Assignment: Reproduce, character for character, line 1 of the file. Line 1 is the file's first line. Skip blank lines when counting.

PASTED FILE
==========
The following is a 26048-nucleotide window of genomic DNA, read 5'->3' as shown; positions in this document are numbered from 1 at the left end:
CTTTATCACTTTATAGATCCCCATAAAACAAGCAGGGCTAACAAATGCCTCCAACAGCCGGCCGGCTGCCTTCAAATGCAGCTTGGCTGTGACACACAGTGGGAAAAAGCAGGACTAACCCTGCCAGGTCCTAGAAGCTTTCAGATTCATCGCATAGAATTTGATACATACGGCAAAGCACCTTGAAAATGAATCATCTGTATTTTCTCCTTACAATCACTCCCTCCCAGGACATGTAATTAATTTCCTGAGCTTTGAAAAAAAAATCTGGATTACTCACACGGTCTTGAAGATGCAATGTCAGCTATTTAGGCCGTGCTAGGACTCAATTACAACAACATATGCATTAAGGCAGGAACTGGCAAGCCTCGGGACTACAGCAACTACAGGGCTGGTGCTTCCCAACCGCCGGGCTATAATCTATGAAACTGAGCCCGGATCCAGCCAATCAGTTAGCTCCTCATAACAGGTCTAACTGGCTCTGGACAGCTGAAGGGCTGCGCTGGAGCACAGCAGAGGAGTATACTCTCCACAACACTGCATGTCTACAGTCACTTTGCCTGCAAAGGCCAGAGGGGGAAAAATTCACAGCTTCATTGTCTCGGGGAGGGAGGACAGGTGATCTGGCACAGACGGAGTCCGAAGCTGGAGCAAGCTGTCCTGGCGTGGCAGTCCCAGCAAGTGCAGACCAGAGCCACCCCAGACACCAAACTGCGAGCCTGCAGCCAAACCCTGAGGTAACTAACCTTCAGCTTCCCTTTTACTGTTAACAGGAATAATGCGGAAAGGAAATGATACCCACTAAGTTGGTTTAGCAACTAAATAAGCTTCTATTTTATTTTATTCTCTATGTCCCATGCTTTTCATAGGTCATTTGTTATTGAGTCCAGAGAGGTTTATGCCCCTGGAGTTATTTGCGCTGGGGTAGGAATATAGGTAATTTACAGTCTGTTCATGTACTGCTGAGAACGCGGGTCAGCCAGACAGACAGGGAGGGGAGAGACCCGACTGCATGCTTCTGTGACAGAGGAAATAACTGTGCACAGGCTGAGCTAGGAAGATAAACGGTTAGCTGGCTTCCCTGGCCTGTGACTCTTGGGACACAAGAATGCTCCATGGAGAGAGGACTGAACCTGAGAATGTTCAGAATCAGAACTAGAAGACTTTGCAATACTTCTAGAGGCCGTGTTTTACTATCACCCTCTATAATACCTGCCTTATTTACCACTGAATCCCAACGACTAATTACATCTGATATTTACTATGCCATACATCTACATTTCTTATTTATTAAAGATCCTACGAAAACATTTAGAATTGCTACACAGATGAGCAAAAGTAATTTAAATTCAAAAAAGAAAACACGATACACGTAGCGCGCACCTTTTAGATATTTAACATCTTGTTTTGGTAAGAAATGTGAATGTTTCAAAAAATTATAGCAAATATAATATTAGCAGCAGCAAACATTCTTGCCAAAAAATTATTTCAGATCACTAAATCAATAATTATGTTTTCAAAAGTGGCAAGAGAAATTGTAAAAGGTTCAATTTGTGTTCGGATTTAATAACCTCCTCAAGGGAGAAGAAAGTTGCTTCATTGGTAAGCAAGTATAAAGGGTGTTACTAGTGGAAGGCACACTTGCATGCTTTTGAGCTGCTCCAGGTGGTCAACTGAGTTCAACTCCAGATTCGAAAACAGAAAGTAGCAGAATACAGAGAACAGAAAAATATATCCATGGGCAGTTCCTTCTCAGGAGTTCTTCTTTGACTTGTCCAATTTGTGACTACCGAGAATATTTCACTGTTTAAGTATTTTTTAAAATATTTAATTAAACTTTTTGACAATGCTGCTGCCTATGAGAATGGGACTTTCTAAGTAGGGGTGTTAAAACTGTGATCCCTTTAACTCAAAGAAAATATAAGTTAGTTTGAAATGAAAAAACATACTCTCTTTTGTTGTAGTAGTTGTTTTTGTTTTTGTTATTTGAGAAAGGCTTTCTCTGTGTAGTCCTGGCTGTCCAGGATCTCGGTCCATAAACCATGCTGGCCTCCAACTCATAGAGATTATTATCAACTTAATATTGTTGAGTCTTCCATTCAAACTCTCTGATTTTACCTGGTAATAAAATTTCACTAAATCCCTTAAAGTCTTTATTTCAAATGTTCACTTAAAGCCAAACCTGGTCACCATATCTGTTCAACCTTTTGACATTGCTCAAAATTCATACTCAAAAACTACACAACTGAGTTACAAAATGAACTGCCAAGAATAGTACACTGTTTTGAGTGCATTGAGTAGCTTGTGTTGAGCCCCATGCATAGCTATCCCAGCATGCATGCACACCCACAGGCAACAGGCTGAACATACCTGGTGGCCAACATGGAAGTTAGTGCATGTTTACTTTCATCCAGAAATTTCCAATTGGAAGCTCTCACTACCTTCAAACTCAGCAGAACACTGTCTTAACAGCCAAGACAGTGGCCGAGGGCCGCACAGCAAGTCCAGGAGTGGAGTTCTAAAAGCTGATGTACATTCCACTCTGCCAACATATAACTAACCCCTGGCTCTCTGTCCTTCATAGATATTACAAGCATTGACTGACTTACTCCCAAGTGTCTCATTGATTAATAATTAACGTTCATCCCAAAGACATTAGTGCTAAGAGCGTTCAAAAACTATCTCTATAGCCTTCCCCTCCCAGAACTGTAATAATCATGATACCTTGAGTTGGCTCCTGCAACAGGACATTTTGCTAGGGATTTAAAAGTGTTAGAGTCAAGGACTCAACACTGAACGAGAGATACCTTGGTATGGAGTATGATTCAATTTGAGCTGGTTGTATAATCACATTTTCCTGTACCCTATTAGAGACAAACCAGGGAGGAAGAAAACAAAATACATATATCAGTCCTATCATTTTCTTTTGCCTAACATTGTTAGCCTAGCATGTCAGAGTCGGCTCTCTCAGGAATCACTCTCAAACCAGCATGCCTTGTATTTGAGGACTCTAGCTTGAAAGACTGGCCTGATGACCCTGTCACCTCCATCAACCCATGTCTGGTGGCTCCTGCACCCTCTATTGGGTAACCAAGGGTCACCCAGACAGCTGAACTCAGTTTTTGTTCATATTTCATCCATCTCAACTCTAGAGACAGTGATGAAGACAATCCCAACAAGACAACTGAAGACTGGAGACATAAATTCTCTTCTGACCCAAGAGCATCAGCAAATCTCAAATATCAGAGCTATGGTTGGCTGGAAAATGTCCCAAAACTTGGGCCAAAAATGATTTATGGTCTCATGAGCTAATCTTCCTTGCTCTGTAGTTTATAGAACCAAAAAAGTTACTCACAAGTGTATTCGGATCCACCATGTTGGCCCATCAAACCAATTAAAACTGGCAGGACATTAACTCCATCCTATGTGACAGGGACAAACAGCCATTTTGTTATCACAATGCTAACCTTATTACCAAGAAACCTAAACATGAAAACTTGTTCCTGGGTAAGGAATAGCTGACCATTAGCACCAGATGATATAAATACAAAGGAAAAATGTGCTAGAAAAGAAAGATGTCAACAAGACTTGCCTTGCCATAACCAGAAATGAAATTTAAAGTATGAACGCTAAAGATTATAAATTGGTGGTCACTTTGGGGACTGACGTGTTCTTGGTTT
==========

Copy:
The following is a 26048-nucleotide window of genomic DNA, read 5'->3' as shown; positions in this document are numbered from 1 at the left end: